2 months ago
January 24, 2020
Machine Dubbing: Amazon AI Opens New Chapter in Automating Media Localization
Cloud-dubbing is so 2019. Machine translation researchers are exploring a new frontier in natural language processing, machine dubbing. A January 2020 research paper by a team at Amazon AI, a unit of Amazon Web Services (AWS), explored new techniques to make automatic dubbing appear more natural.
The team was led by Marcello Federico, whose résumé includes being a co-founder of translation productivity tool MateCat and contributions to Translated.net’s ModernMT (MMT), an open source machine translation (MT) software designed for the translation industry. In September 2018, Federico joined AWS as Principal Applied Scientist.
As the paper pointed out, the demand for automatic dubbing could be huge, as streaming platforms — including Netflix, Asian brand HOOQ, and Amazon’s own Prime Video — are producing and making available online, more content than ever before.
Traditional dubbing, however, is expensive. At a localization roundtable organized by media industry business network DPP one participant highlighted that “one of the top programming costs internationally is localisation. The cost of voice dubbing in particular can be very significant. Particular talent in particular markets can be the key to achieving engagement.”
Blazing the Trail
Automatic dubbing, which can be seen as an extension of speech-to-speech translation (STST), aims to replace all speech in a video with speech in a different language, while maintaining as natural a look and sound as possible. STST has emerged as a new focus of the machine translation research community with the likes of Google launching a system called Translatotron and Microsoft showing off what they claimed was direct STST at its Microsoft Inspire 2019 conference.
The researchers believe that theirs “is the first work on automatic dubbing that integrates enhanced deep learning models” for machine translation (MT), text-to-speech (TTS), and audio rendering, evaluating them on real-world videos.”
The researchers selected 24 video clips from six TED talks in English. Each clip lasted around 10 to 15 seconds, included only one speaker saying at least two sentences, and the speaker’s face was mostly visible during the clip.
The team manipulated their MT model to generate Italian sentences of a desired length based on timing restrictions. (Of course, the team used Amazon Translate as its baseline MT system.)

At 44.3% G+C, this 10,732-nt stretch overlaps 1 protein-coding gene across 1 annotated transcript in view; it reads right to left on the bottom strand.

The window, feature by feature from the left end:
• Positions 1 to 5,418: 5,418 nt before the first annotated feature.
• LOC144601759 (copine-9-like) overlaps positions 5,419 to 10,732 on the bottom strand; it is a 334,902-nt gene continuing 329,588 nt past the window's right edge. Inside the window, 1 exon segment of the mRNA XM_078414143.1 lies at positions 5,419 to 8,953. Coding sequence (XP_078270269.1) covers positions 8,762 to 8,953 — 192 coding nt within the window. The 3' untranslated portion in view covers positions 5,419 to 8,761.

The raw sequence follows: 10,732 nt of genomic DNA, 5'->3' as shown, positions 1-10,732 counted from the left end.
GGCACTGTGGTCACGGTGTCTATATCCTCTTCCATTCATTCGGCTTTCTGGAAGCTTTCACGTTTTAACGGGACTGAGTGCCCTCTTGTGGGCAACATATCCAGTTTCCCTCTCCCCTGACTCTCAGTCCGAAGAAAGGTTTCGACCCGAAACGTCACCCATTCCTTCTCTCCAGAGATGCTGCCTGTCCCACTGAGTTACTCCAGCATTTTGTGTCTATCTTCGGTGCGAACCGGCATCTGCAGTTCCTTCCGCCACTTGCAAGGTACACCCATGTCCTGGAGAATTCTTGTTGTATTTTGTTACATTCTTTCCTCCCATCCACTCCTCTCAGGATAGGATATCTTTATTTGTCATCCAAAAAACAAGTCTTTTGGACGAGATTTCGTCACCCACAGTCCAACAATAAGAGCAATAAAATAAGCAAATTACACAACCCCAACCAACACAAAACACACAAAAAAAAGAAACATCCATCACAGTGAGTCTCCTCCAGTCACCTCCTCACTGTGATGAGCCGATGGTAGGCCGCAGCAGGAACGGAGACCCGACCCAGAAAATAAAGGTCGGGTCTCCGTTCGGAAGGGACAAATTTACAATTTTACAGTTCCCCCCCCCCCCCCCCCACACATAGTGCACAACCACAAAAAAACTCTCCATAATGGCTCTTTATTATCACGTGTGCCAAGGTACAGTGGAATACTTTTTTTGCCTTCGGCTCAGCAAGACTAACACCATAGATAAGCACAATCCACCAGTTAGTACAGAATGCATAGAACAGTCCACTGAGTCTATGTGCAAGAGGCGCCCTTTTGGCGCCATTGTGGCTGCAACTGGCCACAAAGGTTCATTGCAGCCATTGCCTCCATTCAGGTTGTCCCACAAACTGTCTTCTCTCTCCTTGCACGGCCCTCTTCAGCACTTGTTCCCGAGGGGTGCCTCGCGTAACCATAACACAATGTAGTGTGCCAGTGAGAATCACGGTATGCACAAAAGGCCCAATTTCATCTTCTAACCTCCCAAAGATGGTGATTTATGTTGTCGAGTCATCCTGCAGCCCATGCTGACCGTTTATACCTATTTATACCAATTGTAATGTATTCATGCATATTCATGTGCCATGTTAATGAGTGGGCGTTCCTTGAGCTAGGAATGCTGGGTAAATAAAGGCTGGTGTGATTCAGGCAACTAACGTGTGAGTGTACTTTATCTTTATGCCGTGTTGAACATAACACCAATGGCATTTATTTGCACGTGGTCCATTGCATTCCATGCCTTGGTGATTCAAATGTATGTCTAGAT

Utterance by utterance, the team ensured that the duration of the Italian TTS output matched that of the original English audio. They also performed “audio rendering,” extracting background audio (everything except for speech) from the original videos and then adding it back into the dubbed versions to make them sound more natural.
According to ratings of three versions of the video clips by 14 volunteers (five Italian speakers and nine non-Italian speakers), comprehension of content does impact a listener’s perception of automatic dubbing quality. Italian-speakers tended to rank system A (which featured only STST) as the best version, whereas non-Italian speakers found system A to be the worst.
Too Slow, Too Fast, or Too Uneven
“The comments left by the Italian listeners [indicate] that the main problem of system B [STST plus enhanced MT and prosodic alignment] is the unnaturalness of the speaking rate, i.e. it is either too slow, too fast, or too uneven,” the researchers wrote.
By contrast, the non-Italian speakers showed a statistically significant preference for system C [system B plus audio rendering], which the researchers interpret as demonstrating “the relevance of including para-linguist aspects (i.e. applause, audience laughs in jokes,etc.) and acoustic conditions (i.e. reverberation, ambient noise, etc.).”
Based on the feedback, the researchers expect that their future work will include “computing better segmentation and introducing more flexible lip synchronization.”